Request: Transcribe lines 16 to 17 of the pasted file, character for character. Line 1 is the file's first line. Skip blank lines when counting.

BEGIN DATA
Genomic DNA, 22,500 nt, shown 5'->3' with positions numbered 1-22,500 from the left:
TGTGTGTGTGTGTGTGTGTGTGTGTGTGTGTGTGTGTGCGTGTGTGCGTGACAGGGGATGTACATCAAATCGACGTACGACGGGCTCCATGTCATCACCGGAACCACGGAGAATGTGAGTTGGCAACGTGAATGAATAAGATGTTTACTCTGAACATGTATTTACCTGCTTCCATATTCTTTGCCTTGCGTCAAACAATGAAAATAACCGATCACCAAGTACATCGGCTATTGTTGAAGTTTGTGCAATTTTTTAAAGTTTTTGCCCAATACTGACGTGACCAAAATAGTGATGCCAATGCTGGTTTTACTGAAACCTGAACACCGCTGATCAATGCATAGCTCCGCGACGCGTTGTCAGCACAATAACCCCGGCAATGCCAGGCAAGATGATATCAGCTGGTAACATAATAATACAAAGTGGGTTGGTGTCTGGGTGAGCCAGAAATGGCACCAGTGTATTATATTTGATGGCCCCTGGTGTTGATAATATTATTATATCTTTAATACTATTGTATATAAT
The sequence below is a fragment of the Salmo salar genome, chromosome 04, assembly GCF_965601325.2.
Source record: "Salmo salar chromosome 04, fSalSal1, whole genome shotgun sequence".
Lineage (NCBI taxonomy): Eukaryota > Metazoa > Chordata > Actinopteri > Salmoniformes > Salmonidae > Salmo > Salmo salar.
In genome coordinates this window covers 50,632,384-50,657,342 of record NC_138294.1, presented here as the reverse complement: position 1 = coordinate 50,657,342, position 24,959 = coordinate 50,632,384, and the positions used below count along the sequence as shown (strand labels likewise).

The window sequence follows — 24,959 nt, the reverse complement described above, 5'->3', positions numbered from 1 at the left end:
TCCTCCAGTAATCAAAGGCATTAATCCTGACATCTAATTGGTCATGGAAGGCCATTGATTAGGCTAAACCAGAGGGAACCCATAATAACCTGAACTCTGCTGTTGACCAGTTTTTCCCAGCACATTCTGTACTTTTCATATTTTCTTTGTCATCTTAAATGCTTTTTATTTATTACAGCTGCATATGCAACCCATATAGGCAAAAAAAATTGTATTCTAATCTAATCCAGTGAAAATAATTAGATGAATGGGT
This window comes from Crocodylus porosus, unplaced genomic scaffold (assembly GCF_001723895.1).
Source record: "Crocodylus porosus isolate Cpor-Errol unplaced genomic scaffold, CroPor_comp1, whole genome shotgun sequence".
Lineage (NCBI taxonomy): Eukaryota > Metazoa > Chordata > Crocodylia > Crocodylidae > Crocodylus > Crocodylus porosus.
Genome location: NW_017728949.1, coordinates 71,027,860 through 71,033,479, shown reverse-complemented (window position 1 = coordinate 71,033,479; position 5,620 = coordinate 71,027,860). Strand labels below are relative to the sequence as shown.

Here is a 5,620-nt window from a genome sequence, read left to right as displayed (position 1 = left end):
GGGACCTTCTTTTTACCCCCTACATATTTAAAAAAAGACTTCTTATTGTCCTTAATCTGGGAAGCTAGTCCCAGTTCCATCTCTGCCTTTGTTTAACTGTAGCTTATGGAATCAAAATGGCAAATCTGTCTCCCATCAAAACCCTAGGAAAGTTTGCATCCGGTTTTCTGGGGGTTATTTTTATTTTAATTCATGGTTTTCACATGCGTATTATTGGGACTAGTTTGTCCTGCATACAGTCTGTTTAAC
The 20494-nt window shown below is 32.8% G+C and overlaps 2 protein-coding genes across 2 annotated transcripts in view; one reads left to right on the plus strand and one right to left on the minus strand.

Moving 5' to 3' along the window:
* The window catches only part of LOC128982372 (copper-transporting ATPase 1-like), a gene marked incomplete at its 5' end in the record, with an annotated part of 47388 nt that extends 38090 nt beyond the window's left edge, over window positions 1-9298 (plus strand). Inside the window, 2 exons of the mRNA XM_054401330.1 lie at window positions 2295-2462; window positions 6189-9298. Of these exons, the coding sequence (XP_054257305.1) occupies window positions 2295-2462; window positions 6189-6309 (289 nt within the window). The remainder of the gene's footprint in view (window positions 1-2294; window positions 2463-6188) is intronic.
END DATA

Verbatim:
Moving 5' to 3' along the window:
* The window catches only part of LOC128982372 (copper-transporting ATPase 1-like), a gene marked incomplete at its 5' end in the record, with an annotated part of 47388 nt that extends 38090 nt beyond the window's left edge, over window positions 1-9298 (plus strand). Inside the window, 2 exons of the mRNA XM_054401330.1 lie at window positions 2295-2462; window positions 6189-9298. Of these exons, the coding sequence (XP_054257305.1) occupies window positions 2295-2462; window positions 6189-6309 (289 nt within the window). The remainder of the gene's footprint in view (window positions 1-2294; window positions 2463-6188) is intronic.